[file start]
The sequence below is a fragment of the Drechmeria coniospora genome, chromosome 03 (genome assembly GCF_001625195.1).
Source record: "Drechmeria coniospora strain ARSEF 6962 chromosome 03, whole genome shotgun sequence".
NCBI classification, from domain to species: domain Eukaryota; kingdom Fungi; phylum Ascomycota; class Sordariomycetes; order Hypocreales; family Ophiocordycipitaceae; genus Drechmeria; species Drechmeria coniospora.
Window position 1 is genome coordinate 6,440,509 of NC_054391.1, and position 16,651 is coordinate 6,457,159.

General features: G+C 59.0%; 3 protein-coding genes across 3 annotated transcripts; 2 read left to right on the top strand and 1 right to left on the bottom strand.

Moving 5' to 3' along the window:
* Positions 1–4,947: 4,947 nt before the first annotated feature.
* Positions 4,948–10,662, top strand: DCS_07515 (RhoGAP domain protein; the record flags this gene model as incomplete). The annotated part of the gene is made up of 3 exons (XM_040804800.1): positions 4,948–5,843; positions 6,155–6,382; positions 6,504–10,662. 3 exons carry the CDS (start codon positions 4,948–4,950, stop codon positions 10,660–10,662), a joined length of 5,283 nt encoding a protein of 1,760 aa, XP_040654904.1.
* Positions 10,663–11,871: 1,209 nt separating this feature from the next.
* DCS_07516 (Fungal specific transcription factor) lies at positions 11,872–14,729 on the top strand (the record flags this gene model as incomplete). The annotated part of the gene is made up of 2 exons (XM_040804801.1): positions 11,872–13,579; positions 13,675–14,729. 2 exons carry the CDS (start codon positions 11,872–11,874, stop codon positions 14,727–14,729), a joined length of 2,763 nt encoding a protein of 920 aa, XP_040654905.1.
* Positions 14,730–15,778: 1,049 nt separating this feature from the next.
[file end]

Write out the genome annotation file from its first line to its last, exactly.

The sequence below is a fragment of the Drechmeria coniospora genome, chromosome 03 (genome assembly GCF_001625195.1).
Source record: "Drechmeria coniospora strain ARSEF 6962 chromosome 03, whole genome shotgun sequence".
NCBI classification, from domain to species: domain Eukaryota; kingdom Fungi; phylum Ascomycota; class Sordariomycetes; order Hypocreales; family Ophiocordycipitaceae; genus Drechmeria; species Drechmeria coniospora.
Window position 1 is genome coordinate 6,440,509 of NC_054391.1, and position 16,651 is coordinate 6,457,159.

General features: G+C 59.0%; 3 protein-coding genes across 3 annotated transcripts; 2 read left to right on the top strand and 1 right to left on the bottom strand.

Moving 5' to 3' along the window:
* Positions 1–4,947: 4,947 nt before the first annotated feature.
* Positions 4,948–10,662, top strand: DCS_07515 (RhoGAP domain protein; the record flags this gene model as incomplete). The annotated part of the gene is made up of 3 exons (XM_040804800.1): positions 4,948–5,843; positions 6,155–6,382; positions 6,504–10,662. 3 exons carry the CDS (start codon positions 4,948–4,950, stop codon positions 10,660–10,662), a joined length of 5,283 nt encoding a protein of 1,760 aa, XP_040654904.1.
* Positions 10,663–11,871: 1,209 nt separating this feature from the next.
* DCS_07516 (Fungal specific transcription factor) lies at positions 11,872–14,729 on the top strand (the record flags this gene model as incomplete). The annotated part of the gene is made up of 2 exons (XM_040804801.1): positions 11,872–13,579; positions 13,675–14,729. 2 exons carry the CDS (start codon positions 11,872–11,874, stop codon positions 14,727–14,729), a joined length of 2,763 nt encoding a protein of 920 aa, XP_040654905.1.
* Positions 14,730–15,778: 1,049 nt separating this feature from the next.